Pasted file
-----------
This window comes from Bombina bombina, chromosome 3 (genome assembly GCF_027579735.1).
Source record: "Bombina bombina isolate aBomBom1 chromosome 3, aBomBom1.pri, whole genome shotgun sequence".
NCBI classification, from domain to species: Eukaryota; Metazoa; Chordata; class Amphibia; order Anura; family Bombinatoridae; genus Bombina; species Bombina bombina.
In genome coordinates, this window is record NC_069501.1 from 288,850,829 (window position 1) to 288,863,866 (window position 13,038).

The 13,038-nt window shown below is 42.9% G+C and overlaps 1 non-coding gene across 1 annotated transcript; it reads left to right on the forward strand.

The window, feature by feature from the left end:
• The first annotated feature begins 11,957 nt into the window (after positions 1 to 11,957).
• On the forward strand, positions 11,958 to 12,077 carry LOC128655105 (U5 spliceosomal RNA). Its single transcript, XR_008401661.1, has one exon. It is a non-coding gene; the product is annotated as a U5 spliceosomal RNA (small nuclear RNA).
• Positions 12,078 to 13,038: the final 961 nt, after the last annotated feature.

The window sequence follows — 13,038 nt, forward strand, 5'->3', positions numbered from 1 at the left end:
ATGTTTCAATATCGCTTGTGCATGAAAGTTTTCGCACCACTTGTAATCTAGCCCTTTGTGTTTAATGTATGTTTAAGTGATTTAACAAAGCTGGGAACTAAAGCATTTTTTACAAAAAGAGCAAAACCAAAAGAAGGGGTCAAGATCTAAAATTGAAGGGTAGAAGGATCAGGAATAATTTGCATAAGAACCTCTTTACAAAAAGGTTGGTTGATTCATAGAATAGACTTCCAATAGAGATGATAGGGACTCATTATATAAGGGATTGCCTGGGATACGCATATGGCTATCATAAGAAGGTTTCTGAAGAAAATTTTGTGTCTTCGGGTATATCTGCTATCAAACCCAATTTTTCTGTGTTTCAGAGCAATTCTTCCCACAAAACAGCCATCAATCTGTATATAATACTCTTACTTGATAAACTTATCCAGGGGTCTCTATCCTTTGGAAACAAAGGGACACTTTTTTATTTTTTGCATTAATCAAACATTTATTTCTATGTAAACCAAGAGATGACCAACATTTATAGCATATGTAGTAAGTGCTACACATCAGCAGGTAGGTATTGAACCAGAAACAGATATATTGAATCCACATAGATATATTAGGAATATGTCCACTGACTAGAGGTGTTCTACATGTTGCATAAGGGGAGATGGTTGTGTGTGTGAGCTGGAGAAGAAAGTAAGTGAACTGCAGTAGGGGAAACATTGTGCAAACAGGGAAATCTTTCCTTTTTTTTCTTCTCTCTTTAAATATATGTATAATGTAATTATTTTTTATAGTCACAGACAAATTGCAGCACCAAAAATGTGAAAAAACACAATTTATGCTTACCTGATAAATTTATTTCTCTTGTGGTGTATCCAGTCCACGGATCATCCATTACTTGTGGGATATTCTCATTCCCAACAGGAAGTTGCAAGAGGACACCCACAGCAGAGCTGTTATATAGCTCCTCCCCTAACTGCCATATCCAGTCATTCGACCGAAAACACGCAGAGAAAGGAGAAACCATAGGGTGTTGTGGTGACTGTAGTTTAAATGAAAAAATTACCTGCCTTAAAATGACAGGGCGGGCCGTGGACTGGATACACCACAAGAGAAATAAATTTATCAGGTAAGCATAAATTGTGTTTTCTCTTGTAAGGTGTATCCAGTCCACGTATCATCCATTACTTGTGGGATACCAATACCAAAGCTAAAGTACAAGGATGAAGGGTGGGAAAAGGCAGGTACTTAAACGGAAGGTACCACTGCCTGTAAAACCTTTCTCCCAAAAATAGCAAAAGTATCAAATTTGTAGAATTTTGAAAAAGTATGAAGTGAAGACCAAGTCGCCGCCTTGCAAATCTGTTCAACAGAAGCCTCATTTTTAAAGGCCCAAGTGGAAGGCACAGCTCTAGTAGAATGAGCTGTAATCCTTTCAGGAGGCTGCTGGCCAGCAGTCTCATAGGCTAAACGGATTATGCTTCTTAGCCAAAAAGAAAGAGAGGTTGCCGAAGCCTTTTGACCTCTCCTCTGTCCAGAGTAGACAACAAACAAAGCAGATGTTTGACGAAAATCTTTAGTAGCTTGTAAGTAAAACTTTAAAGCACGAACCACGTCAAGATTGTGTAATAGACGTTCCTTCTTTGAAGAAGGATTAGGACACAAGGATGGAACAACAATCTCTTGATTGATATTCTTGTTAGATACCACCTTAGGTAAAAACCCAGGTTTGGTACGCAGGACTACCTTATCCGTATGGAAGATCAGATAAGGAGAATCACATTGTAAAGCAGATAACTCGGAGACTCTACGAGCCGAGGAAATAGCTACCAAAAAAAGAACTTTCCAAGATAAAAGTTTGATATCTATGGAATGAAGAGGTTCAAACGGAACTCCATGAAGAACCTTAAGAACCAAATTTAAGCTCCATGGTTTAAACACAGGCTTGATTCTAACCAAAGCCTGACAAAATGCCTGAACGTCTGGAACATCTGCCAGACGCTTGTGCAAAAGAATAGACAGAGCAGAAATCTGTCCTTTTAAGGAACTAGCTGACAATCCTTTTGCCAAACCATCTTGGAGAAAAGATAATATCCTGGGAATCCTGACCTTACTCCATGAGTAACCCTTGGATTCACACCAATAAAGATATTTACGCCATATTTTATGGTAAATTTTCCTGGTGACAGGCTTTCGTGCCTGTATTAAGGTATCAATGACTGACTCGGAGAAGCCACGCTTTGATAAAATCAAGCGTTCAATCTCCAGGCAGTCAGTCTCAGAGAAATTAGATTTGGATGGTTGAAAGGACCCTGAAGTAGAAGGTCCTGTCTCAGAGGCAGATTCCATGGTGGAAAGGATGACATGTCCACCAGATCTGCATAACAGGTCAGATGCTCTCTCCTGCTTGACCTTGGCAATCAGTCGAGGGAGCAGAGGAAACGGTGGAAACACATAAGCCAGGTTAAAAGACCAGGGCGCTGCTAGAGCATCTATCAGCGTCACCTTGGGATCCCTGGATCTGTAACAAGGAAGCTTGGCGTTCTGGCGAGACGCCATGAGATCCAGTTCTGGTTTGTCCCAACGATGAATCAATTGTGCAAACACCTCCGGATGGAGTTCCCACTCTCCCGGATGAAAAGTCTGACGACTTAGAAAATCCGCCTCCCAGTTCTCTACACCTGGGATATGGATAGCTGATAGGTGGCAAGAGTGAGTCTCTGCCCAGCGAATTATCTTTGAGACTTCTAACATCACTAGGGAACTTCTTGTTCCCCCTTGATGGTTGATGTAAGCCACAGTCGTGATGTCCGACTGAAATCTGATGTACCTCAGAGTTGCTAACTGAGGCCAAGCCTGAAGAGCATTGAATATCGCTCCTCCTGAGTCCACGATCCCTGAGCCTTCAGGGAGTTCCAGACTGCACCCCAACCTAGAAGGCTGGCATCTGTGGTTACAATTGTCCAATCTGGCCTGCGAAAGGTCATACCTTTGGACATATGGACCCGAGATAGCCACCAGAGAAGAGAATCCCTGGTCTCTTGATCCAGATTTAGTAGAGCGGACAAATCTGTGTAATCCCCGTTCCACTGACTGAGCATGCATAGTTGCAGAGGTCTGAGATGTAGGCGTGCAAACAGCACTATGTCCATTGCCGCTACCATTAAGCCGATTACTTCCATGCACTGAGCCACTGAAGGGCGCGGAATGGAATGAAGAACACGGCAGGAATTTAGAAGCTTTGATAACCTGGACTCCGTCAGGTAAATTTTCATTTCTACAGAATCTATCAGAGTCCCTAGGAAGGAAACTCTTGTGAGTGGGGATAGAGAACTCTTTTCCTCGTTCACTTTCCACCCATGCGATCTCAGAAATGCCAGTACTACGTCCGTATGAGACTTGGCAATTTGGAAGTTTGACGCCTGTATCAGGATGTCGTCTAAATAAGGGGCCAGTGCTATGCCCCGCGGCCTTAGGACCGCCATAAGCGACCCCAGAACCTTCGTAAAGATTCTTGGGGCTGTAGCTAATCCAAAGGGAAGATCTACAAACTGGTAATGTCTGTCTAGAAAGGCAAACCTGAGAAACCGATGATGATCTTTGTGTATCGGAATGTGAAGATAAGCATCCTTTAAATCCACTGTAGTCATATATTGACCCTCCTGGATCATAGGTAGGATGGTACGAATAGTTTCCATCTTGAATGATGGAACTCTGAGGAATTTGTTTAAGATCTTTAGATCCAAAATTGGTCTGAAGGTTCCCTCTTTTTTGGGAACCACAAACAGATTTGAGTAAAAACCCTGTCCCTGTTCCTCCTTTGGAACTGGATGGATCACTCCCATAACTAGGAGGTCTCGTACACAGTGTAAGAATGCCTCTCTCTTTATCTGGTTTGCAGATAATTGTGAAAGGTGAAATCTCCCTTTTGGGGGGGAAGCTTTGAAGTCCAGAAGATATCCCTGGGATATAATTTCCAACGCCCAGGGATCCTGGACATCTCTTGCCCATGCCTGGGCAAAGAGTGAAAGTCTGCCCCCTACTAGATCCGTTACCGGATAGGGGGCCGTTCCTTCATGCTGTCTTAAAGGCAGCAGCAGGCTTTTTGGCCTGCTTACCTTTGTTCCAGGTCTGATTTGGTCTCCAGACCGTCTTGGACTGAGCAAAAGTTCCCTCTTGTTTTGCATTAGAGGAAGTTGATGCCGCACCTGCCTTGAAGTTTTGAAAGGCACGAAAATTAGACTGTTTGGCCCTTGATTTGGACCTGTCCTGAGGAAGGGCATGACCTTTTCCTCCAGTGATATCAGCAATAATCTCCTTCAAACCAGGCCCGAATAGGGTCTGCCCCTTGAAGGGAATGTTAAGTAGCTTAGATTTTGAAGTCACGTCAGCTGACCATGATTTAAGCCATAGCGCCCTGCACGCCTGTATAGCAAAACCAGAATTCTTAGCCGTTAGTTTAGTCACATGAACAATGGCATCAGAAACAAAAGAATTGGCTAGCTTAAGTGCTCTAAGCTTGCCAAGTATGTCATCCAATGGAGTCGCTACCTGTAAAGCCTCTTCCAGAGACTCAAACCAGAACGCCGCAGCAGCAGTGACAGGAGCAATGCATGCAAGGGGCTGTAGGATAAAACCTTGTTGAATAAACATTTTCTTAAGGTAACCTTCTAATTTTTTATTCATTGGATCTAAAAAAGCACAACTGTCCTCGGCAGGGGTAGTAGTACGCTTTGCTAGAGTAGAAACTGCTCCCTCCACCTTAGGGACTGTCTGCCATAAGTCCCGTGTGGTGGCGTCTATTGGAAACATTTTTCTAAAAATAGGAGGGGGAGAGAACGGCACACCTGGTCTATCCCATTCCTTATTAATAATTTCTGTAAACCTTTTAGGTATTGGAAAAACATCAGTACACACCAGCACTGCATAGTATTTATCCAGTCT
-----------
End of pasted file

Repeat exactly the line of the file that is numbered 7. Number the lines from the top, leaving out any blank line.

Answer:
• The first annotated feature begins 11,957 nt into the window (after positions 1 to 11,957).